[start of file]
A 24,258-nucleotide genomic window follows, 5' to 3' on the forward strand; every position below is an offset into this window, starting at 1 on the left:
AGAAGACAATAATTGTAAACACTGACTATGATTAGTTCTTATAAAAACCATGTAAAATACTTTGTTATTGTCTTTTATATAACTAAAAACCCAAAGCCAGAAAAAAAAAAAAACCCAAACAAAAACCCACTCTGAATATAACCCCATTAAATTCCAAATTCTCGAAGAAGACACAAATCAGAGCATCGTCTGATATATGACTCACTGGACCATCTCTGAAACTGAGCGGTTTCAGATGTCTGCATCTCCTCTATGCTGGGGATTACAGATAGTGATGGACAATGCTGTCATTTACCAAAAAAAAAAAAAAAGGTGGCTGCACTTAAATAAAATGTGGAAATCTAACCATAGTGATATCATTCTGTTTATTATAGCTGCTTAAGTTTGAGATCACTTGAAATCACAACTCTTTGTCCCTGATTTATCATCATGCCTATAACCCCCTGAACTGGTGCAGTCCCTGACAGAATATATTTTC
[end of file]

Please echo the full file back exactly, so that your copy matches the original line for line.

A 24,258-nucleotide genomic window follows, 5' to 3' on the forward strand; every position below is an offset into this window, starting at 1 on the left:
AGAAGACAATAATTGTAAACACTGACTATGATTAGTTCTTATAAAAACCATGTAAAATACTTTGTTATTGTCTTTTATATAACTAAAAACCCAAAGCCAGAAAAAAAAAAAAACCCAAACAAAAACCCACTCTGAATATAACCCCATTAAATTCCAAATTCTCGAAGAAGACACAAATCAGAGCATCGTCTGATATATGACTCACTGGACCATCTCTGAAACTGAGCGGTTTCAGATGTCTGCATCTCCTCTATGCTGGGGATTACAGATAGTGATGGACAATGCTGTCATTTACCAAAAAAAAAAAAAAAGGTGGCTGCACTTAAATAAAATGTGGAAATCTAACCATAGTGATATCATTCTGTTTATTATAGCTGCTTAAGTTTGAGATCACTTGAAATCACAACTCTTTGTCCCTGATTTATCATCATGCCTATAACCCCCTGAACTGGTGCAGTCCCTGACAGAATATATTTTC